These properties of tapered enclosures, or more generally a light guide, are well known in the fiber-optics field, where it is generalized to include the material (typically glass) in which light travels through. NAout=RNAin, where NAin is the input numerical aperture, NAout is the output numerical aperture and R is the ratio of tapered light guide input diameter to output diameter.

While tapered enclosures suppresses rays that exceed the acceptance angle it is uncomfortable as optical tapered enclosures (such as bellows) usually follow the fan-out shape of the light from the small aperture to the large one and not vice versa.

To overcome this limitation we use a Fresnel Design, similar to the Fresnel mirror shown in FIG. 7. In this Figure, a concave mirror 701 is reshaped into a more flat shape 703 by removing the white rectangles shown in 702 and leaving only the shaded area (surface and support). Notice that the continuous surface of the mirror is now divided into segments, each segment has a continuous surface, but there are discontinuities between segments.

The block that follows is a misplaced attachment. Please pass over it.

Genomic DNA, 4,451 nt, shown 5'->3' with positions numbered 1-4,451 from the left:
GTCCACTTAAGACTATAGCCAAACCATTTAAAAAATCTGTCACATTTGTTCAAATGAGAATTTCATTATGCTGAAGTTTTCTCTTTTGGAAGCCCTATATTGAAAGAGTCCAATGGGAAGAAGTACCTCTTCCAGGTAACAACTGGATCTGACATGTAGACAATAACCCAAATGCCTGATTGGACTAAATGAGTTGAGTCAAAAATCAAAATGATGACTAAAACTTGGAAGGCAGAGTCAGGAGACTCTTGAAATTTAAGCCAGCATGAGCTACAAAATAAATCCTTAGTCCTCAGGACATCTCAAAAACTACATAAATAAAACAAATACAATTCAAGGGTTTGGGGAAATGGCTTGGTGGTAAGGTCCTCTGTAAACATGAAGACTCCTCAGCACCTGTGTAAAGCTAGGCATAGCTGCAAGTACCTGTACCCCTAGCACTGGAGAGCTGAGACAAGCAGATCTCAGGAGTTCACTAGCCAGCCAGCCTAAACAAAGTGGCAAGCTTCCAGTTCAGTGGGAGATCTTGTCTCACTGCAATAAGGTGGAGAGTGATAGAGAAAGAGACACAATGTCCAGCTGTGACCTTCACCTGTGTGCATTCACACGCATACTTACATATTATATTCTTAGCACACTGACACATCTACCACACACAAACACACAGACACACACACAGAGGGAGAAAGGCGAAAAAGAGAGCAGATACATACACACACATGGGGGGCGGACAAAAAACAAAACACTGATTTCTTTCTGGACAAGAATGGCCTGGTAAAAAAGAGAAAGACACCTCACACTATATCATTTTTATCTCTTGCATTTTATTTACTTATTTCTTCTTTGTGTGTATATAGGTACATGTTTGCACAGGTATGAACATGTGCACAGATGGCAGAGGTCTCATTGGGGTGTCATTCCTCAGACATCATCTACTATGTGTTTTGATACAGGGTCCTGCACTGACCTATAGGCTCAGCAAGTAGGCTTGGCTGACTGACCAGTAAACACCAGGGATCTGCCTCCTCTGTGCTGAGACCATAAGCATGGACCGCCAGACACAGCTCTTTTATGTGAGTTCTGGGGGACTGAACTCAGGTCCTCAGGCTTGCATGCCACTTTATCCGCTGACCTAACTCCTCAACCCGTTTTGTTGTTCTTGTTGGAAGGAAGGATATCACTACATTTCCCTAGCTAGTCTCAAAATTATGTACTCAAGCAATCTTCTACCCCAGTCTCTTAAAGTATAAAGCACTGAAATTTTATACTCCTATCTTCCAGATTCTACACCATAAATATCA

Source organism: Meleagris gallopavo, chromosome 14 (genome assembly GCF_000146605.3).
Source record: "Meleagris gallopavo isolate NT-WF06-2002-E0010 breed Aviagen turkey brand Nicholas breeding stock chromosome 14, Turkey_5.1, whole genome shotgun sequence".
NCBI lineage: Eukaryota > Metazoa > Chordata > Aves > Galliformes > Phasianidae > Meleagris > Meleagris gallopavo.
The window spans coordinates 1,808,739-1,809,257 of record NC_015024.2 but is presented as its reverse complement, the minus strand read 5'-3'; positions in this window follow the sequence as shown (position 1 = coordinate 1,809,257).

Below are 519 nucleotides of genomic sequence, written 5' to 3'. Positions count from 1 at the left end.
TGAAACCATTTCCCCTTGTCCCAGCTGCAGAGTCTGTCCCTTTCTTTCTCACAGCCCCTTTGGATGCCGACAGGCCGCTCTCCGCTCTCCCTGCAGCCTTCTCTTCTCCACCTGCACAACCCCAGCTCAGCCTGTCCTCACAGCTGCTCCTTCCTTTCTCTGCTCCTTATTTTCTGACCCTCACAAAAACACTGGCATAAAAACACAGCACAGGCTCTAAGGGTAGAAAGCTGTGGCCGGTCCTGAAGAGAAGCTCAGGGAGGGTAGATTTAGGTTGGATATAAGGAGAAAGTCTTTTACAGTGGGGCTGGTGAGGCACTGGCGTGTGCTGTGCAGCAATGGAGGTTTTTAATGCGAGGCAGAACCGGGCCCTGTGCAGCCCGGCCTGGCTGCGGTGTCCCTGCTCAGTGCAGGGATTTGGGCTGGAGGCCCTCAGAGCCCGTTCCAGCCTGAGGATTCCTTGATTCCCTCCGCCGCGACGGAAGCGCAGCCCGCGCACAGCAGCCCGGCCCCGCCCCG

FIG. 8 shows the Fresnel Design applied to the tapered enclosure, The white rectangles in 502 removed and only the shaded areas are kept, effectively reshape the tapered enclosure 502 as a tube 802 while keeping the optical properties of a tapered enclosure.

FIG. 9 shows ray tracing through the Fresnel Design tapered enclosure 802. We can see that stray light that is reflected from the walls of the enclosure are diverted and do not reach the sensor 104.

FIG. 10 show ray trace through a microscope adapter using the proposed design. A light trap 1001 is added just before the sensor to capture any rays that still manage to pass the tapered enclosure (in case their incident angle was shallow and did not exceed the acceptance angle).

FIG. 11 shows an illustration of the microscope adapter with the objective lens.

FIG. 12 shows a modular arrangement of the microscope adapter, where different standard objective lenses 101 use and of extension tube 802 connecting any of light traps 1001 having different camera mount adapters.